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Traditional meets modern with Buddhist NFTs CryptoAmulets

Neill Fronde

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PHOTO: Premium CryptoAmulets NFTs move as the monk smiles. (via CryptoAmulets.io)

Thailand is often a curious mixture of old and new. Ancient style architecture in temples share neighbourhoods with ultra-modern skyscrapers. Modern life is blended with traditions a century old or older. And now, old meets new again with the launch of CryptoAmulets, digital Buddhist amulets that are combining the ancient Thai tradition of carrying Buddhist good luck charms with the modern world of NFTs.

CryptoAmulets saw the opportunity to bring Thai religion into the modern era by making the common practice of saving charms that have been blessed by the most revered luck into NFTs, digital collectables carrying the same connotations but easier to obtain and maintain. Their first release of 8,000 NFTs blessed by a prominent monk are available now with a Sunday deadline for purchase.

Non-fungible tokens, usually abbreviated to NFTs, are virtual images or data stored on a blockchain, making them certifiably unique and exclusive. Collecting art, music, videos, even social media posts or memes have become a hot trend as the world becomes increasingly digital.

The creator of CryptoAmulets respects the tradition of collecting tokens blessed by monks and saw the idea of turning it into digital art and selling them as NFTs as a way to introduce some Thai culture and tradition to the world. The majority of Thais are Buddhist and a large percentage participate in this tradition. Bangkok and other cities even have an amulet market for collectors and traders.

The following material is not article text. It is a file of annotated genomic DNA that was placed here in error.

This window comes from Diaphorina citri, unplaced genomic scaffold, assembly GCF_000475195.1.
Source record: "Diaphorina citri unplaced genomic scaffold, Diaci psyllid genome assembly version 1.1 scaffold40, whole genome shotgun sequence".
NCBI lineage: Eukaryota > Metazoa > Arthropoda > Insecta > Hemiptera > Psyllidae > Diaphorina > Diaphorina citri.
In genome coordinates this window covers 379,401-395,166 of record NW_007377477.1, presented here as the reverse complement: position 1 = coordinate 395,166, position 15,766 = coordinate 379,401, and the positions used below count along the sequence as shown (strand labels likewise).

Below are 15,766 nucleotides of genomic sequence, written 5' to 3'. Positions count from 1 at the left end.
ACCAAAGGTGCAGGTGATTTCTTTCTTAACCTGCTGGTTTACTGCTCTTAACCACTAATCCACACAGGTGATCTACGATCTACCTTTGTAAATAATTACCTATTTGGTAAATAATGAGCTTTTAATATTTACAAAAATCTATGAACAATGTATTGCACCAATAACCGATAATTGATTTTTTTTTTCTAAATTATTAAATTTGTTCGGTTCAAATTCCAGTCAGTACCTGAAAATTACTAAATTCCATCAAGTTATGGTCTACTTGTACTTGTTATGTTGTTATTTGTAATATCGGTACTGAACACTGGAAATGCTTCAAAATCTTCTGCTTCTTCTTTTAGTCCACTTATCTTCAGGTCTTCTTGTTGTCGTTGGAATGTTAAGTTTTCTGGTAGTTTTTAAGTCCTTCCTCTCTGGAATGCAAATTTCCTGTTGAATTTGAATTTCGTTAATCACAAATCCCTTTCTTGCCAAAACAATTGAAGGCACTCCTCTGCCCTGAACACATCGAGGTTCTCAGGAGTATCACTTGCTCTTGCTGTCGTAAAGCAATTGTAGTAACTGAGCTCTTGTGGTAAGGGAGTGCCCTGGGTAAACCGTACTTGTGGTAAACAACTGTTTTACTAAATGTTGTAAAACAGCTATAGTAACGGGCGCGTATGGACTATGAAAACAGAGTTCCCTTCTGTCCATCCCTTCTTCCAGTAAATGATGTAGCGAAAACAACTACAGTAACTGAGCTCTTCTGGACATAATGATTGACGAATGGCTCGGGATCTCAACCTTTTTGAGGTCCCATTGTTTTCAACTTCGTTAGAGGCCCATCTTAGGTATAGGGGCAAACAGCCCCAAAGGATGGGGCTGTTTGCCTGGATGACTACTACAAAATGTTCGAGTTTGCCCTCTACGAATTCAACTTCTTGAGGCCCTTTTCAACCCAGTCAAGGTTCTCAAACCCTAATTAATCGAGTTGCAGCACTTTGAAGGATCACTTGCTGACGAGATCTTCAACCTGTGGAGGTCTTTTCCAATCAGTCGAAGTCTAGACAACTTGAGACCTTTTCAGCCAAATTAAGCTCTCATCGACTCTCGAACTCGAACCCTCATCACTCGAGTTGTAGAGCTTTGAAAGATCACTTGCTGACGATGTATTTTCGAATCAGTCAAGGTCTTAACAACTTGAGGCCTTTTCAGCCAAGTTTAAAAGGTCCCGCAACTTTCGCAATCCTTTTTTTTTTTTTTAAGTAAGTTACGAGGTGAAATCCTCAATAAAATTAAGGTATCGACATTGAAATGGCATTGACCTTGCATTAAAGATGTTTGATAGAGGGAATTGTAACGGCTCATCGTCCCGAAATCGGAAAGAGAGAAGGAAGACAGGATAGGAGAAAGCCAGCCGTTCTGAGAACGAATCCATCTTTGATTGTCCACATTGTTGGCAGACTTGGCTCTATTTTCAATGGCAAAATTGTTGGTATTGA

A physical amulet can bring fortune and blessings, but one that has been blessed by a well-known and revered monk can be valued at thousands of dollars. But authenticating them has often been challenging, with fakes and lost records making a token’s value questionable. Blockchain technology of NFTs eliminates this problem as digital records are unchangeable and securely stored.

CryptoAmulets reached out to a very well-respected abbot in the northeast of Thailand named Luang Pu Heng to request he participate in the NFTs. The monk’s blessings are widely considered to bring good luck to businesses. Last month Luang Pu Heng held a blessing ceremony for a physical representation of the CrytoAmulets to be sold, with feature artwork of his peaceful face, where he dripped holy water over the objects while monks chanted in support.

Explaining crypto concepts to a 95 year old monk was not easy, but he understood the idea comparable to blessing a photo – a representation of the physical object. He agreed with the idea of making an NFT with the same religious value as traditional trinkets. Amulets are inscribed with blessings like wealth or luck in Thai and sold online in ethereum, the second-biggest cryptocurrency.

The CryptoAmulets NFTs are currently selling for 1,500 to 60,000 baht with about 1,500 of 8,000 sold so far. The deadline for sale is Sunday. Most of the purchasers are Thai with one buyer saying they don’t know about NFTs at all, but they respect Luang Pu Heng and have received luck from his blessings before, so they are trying this new style.

Other Thais are more sceptical and feel that a blessed amulet should be something physical you can hold when you need luck or while you prey. They prefer necklaces or decorations that can be touched and appreciated. Still, for those adopting, CryptoAmulets may bring digital concepts into Thailand and someday be a common part of Buddhist practices.

SOURCE: Bangkok Post

 

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Neill is a journalist from the United States with 10 years broadcasting experience and national news and magazine publications. He graduated with a degree in journalism and communications from the University of California and has been living in Thailand since 2014.

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